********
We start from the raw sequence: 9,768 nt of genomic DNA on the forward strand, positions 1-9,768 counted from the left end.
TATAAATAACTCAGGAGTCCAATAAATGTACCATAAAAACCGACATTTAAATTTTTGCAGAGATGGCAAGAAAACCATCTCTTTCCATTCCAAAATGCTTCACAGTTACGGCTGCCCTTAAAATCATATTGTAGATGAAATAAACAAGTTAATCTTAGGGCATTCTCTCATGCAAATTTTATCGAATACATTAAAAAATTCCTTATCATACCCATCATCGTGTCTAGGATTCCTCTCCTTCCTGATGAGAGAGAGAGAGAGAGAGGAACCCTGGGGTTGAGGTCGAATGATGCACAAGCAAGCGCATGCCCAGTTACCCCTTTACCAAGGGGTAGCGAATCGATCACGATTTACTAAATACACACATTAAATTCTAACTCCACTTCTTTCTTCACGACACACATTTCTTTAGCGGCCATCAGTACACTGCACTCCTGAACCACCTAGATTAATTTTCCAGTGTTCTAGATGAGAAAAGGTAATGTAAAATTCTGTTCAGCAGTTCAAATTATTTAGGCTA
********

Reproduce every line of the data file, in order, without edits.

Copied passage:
We start from the raw sequence: 9,768 nt of genomic DNA on the forward strand, positions 1-9,768 counted from the left end.
TATAAATAACTCAGGAGTCCAATAAATGTACCATAAAAACCGACATTTAAATTTTTGCAGAGATGGCAAGAAAACCATCTCTTTCCATTCCAAAATGCTTCACAGTTACGGCTGCCCTTAAAATCATATTGTAGATGAAATAAACAAGTTAATCTTAGGGCATTCTCTCATGCAAATTTTATCGAATACATTAAAAAATTCCTTATCATACCCATCATCGTGTCTAGGATTCCTCTCCTTCCTGATGAGAGAGAGAGAGAGAGAGGAACCCTGGGGTTGAGGTCGAATGATGCACAAGCAAGCGCATGCCCAGTTACCCCTTTACCAAGGGGTAGCGAATCGATCACGATTTACTAAATACACACATTAAATTCTAACTCCACTTCTTTCTTCACGACACACATTTCTTTAGCGGCCATCAGTACACTGCACTCCTGAACCACCTAGATTAATTTTCCAGTGTTCTAGATGAGAAAAGGTAATGTAAAATTCTGTTCAGCAGTTCAAATTATTTAGGCTA